Seven leading female Democratic politicians have had to publicly defend Joe Biden against a sexual assault allegation even as the presumptive Democratic nominee has remained silent.
Progressive activists and women's rights advocates are putting pressure on Biden to personally address former aide Tara Reade's accusation that he penetrated her with his fingers in a Senate hallway in 1993. While Biden's campaign has denied the allegation, the candidate has not been pushed to comment on the matter despite conducting 19 different interviews since the allegation surfaced in March.
Top supporters, including House Speaker Nancy Pelosi (D., Calif.), Georgia Democrat Stacey Abrams, Sen. Kamala Harris (D., Calif.), Sen. Amy Klobuchar (D., Minn.), Sen. Kirsten Gillibrand (D., N.Y.), Michigan governor Gretchen Whitmer (D.), and former California senator Barbara Boxer, have all defended Biden when asked about the alleged incident. Abrams, Harris, Klobuchar, and Whitmer are reportedly on Biden's shortlist to be his 2020 running mate, who he has pledged will be a woman.
Pelosi has twice said that she is "satisfied" with Biden's denial of the charge, although the former vice president has not personally addressed the accusation. When a reporter asked her during a weekly briefing Thursday how she squared her support for Brett Kavanaugh accuser Christine Blasey Ford with her defense of Biden, Pelosi appeared irritated.
"I do not need a lecture or a speech," Pelosi said. "There is a lot of excitement around the idea that women will be heard and be listened to. There is also due process and the fact that Joe Biden is Joe Biden."
When asked about the allegation, Klobuchar and Abrams parroted Biden campaign talking points, citing a New York Times article published April 12 as proof Biden is innocent. In an interview with MSNBC on April 16, Klobuchar said the Times had performed a "very thorough" vetting of Reade's claim. Abrams told CNN on Tuesday that the Times report found Reade's accusation was "not credible" and the incident "did not happen." The Times has since said that its article did not reach a conclusion about the veracity of Reade's accusation.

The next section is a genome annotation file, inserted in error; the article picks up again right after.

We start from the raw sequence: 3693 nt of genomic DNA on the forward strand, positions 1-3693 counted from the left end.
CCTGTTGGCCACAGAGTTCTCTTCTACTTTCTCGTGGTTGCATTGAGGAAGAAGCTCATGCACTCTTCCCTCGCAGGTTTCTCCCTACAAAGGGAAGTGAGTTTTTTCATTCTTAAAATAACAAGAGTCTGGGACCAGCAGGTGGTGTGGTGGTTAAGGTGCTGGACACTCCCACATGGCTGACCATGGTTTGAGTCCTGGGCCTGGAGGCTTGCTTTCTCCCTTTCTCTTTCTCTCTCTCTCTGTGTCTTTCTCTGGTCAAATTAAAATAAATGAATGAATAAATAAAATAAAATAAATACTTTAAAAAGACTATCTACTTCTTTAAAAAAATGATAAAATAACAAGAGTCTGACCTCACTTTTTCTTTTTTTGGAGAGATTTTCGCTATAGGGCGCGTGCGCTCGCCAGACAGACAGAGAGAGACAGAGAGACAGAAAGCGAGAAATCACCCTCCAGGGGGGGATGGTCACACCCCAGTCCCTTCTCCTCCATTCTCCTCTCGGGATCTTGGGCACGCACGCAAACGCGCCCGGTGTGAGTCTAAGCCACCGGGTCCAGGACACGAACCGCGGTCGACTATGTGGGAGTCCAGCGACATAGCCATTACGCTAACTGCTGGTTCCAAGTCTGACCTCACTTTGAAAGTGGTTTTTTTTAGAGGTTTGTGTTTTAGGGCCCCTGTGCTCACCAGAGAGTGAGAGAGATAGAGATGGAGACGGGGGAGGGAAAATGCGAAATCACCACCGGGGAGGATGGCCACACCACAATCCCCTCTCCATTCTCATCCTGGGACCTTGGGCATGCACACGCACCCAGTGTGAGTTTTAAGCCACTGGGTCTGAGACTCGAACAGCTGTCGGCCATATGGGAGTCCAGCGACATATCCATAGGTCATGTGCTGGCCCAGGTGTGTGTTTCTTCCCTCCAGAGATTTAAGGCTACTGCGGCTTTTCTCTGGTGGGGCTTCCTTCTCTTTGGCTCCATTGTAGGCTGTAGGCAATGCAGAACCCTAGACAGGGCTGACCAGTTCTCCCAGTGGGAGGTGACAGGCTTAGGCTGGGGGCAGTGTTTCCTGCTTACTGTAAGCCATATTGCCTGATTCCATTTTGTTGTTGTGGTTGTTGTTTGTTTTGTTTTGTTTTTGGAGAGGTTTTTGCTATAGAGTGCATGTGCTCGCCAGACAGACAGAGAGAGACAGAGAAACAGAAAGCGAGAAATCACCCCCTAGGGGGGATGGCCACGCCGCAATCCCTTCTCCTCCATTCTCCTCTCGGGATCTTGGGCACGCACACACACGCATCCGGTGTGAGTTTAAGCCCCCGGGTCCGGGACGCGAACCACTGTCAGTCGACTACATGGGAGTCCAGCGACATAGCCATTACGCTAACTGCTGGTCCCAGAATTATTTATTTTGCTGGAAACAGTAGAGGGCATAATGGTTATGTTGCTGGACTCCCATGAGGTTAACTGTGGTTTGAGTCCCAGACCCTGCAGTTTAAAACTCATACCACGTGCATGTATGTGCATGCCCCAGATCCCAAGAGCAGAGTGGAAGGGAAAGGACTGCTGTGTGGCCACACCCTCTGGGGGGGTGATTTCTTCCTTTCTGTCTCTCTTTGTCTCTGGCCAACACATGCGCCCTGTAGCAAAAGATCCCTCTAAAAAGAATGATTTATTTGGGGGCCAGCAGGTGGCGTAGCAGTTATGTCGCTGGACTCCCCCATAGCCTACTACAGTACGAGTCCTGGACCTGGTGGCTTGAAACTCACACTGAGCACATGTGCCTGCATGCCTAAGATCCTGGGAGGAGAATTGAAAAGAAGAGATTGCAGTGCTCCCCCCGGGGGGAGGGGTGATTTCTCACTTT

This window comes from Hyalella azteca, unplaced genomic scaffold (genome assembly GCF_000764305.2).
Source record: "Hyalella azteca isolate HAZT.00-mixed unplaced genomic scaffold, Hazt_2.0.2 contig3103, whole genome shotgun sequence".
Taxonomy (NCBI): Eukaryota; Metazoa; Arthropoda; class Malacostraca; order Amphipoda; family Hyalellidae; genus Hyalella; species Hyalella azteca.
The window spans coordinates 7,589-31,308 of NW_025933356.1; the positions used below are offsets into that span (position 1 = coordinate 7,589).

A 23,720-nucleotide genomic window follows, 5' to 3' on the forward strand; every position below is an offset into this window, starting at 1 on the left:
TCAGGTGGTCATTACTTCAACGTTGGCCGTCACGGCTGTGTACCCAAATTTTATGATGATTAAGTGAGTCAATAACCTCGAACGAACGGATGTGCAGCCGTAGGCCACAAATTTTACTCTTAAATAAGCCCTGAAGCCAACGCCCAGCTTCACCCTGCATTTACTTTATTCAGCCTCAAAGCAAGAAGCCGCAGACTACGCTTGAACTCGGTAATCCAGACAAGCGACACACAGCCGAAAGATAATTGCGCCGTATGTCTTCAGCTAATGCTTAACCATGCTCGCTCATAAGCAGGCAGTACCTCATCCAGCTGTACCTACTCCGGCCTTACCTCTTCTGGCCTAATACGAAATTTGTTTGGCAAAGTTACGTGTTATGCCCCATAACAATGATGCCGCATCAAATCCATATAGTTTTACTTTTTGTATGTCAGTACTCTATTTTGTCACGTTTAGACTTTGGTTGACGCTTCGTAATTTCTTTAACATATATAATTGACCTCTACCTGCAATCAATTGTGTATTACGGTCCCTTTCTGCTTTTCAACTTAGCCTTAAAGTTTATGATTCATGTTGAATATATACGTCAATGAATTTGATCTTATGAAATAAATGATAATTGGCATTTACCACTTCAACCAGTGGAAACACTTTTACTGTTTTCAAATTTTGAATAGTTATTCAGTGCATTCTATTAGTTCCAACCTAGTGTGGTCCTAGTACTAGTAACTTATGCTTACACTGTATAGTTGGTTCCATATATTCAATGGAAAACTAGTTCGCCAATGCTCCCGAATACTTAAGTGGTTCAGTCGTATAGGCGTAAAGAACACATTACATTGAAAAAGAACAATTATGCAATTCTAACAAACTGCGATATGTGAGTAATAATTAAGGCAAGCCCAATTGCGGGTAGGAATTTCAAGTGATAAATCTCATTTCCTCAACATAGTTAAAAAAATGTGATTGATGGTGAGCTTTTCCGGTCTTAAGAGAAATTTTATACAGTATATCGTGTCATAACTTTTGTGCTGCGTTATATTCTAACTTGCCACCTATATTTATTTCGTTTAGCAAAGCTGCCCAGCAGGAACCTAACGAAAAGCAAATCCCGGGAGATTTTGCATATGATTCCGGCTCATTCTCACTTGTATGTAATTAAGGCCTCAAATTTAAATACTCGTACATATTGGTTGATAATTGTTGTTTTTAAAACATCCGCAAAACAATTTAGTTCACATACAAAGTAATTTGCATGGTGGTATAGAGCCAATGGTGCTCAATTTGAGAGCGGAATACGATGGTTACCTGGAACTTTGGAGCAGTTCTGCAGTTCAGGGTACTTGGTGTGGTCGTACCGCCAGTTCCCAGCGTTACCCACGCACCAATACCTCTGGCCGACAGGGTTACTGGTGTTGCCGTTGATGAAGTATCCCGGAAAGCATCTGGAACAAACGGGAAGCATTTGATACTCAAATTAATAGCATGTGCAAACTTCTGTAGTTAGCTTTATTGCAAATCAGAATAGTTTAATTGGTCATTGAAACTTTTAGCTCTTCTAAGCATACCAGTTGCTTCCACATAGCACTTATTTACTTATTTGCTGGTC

Whitmer gave a noncommittal answer when asked by NPR about the accusation on April 14. Harris told the San Francisco Chronicle on April 17 that Reade has the "right to tell her story" but pivoted to hailing Biden for helping pass the Violence Against Women Act in 1994. Gillibrand, who led the call for former Minnesota senator Al Franken to resign in 2017 over multiple allegations of sexual misconduct, told reporters on a conference call Tuesday that she believed Biden.
"I stand by Vice President Biden," Gillibrand said. "He's devoted his life to supporting women and he has vehemently denied this allegation."
Boxer, who left the Senate in 2017 and has endorsed Biden, told the New York Times that she believed the campaign had handled Reade's allegation "well" and "done everything they can do."
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Other female Democratic supporters have remained silent when asked about the Biden allegation, including Sen. Elizabeth Warren (D., Mass.), Sen. Catherine Cortez Masto (D., Nev.), and Sen. Tammy Duckworth (D., Ill.).
President Donald Trump's campaign said the lack of direct questioning of Biden revealed a media double standard.
"Any reporter throwing softballs at Biden and not confronting him with these allegations is exhibiting that double standard," Deputy Press Secretary Ken Farnaso said in a statement. "It's baffling that nearly everyone in American politics has been asked for a reaction to this except Joe Biden himself. Is he off-limits?"
The Biden campaign did not respond to a request for comment.